4. Project managers must view their projects through an environmental lens. This increases the project manager’s (and the project team’s) long-term thinking and avails the project of the rising “green wave” of environmentalism.
  5. Project managers must think of the environment in the same way they think of quality. It must be planned in, and the cost of “greenality,” like the cost of quality, is more than offset by the savings and opportunities it provides.

Are you a Project Management Professional or someone managing sustainability projects wondering if you are fully integrating sustainability/environmental aspects throughly into your programs?  Maltzman and Shirley are running the Sustainability Learning Centre’s “Green/Sustainability Project Management -Integrating Sustainability into your Projects, Programs, and Portfolios” training program on-line commencing October 17th, 2012.  This live program will include four – 1.5 hour lecture/discussion sessions and 4 assessment modules.  Participants have access to SLC’s Community of Practice and participants receive the “Green Project Management” book.

These two project management veterans have designed the program for both Sustainability Project Managers and Project Managers in a company implementing a sustainability strategy.  Content includes the drivers and indicators for “green project management”, green project fundamentals including “greenality”, potential “sustainability/green” changes to the PMBOK® Guide and Code of Ethics & Professional Responsibility, life cycle thinking, and environmental/sustainability project risk management.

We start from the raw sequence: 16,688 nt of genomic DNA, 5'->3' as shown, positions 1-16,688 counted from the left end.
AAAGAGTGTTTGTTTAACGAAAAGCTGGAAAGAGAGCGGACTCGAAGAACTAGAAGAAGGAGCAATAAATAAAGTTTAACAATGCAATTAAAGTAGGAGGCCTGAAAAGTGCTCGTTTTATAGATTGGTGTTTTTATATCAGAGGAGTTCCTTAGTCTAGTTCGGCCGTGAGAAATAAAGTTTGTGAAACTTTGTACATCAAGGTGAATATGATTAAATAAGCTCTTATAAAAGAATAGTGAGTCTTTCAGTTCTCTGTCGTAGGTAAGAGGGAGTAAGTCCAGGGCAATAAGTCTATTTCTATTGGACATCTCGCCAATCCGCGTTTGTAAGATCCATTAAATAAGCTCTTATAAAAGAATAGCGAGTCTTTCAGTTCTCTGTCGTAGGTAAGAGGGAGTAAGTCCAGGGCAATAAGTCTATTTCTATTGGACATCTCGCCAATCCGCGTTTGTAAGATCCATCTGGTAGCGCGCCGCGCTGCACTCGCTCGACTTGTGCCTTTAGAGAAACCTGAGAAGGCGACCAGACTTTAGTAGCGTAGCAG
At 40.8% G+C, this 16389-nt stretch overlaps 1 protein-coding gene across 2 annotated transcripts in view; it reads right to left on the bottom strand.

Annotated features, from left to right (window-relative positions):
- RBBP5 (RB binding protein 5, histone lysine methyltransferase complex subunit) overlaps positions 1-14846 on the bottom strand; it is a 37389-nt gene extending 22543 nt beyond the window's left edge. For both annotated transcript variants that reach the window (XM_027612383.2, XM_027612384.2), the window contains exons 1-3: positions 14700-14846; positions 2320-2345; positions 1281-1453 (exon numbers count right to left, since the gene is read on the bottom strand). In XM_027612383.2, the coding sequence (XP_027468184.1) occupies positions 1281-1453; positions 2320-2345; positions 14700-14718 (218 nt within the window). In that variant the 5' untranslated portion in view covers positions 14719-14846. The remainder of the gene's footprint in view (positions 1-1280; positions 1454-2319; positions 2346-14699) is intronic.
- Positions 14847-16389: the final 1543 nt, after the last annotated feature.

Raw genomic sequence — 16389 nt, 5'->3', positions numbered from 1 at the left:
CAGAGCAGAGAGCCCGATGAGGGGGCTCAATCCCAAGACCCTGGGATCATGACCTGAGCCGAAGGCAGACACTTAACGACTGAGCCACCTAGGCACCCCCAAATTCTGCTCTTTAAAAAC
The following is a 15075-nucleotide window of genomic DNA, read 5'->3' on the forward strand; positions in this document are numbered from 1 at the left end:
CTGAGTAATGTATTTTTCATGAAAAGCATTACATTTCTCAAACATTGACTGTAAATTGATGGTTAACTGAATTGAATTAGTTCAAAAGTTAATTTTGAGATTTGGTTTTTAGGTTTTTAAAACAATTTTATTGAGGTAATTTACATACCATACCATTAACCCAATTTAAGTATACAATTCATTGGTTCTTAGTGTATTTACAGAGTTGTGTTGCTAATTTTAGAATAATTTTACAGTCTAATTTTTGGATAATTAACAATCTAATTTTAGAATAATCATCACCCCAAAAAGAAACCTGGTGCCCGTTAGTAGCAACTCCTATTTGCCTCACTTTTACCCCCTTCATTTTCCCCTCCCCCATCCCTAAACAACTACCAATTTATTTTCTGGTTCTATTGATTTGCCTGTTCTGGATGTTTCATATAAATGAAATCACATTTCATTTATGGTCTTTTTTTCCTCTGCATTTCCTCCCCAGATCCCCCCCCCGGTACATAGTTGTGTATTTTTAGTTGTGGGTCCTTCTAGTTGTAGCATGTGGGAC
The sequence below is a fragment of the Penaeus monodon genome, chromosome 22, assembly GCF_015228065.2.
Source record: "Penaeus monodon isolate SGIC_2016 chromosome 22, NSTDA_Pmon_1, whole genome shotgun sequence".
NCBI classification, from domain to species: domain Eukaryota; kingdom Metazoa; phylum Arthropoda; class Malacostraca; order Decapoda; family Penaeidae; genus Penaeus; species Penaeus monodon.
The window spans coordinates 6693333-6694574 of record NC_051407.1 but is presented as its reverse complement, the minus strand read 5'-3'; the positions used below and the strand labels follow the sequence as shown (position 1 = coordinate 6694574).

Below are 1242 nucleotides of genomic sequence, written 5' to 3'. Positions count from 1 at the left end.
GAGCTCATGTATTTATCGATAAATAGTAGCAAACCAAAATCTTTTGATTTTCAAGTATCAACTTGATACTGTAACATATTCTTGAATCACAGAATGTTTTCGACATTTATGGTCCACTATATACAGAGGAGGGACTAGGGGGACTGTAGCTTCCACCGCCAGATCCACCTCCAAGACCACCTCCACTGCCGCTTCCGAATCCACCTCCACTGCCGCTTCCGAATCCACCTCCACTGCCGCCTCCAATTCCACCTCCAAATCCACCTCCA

Participants go through a 4 stage assessment process and can gain 7 Professional Development Units toward PMI Certification.

For more information or to register: ON-Line Green/Sustainability Project Management, Oct. 17 – Dec. 5, 2012


Join the Sustainability Movement - Donate to the Sustainability Learning Centre's Student Scholarship Program

About Kathryn Cooper

Kathryn Cooper is a committed sustainability practitioner and educator moving companies toward “green” profitability and sustainable competitive advantage by unlocking human creativity and technical innovation. Over the last two years she has had the privilege to work with companies like Dupont, Zerofootprint, WWF Canada, and Partners in Project Green on sustainability issues, best practices and renewable energy. Kathryn is a graduate of York University with a Master of Education specializing on Sustainability and the Environment. She holds an MBA from Wilfrid Laurier University, and a Bachelor of Science from the University of Guelph.
This entry was posted in Green Project Management, Sustainability and Business, Sustainability Leadership, Sustainability Strategy, Uncategorized and tagged , , , . Bookmark the permalink.

One Response to Do green/sustainability project managers have the critical “know-how” to leverage a more sustainable world?

  1. Pingback: Sustainability Project Management Course »

Leave a Reply

Your email address will not be published. Required fields are marked *

You may use these HTML tags and attributes: <a href="" title=""> <abbr title=""> <acronym title=""> <b> <blockquote cite=""> <cite> <code> <del datetime=""> <em> <i> <q cite=""> <strike> <strong>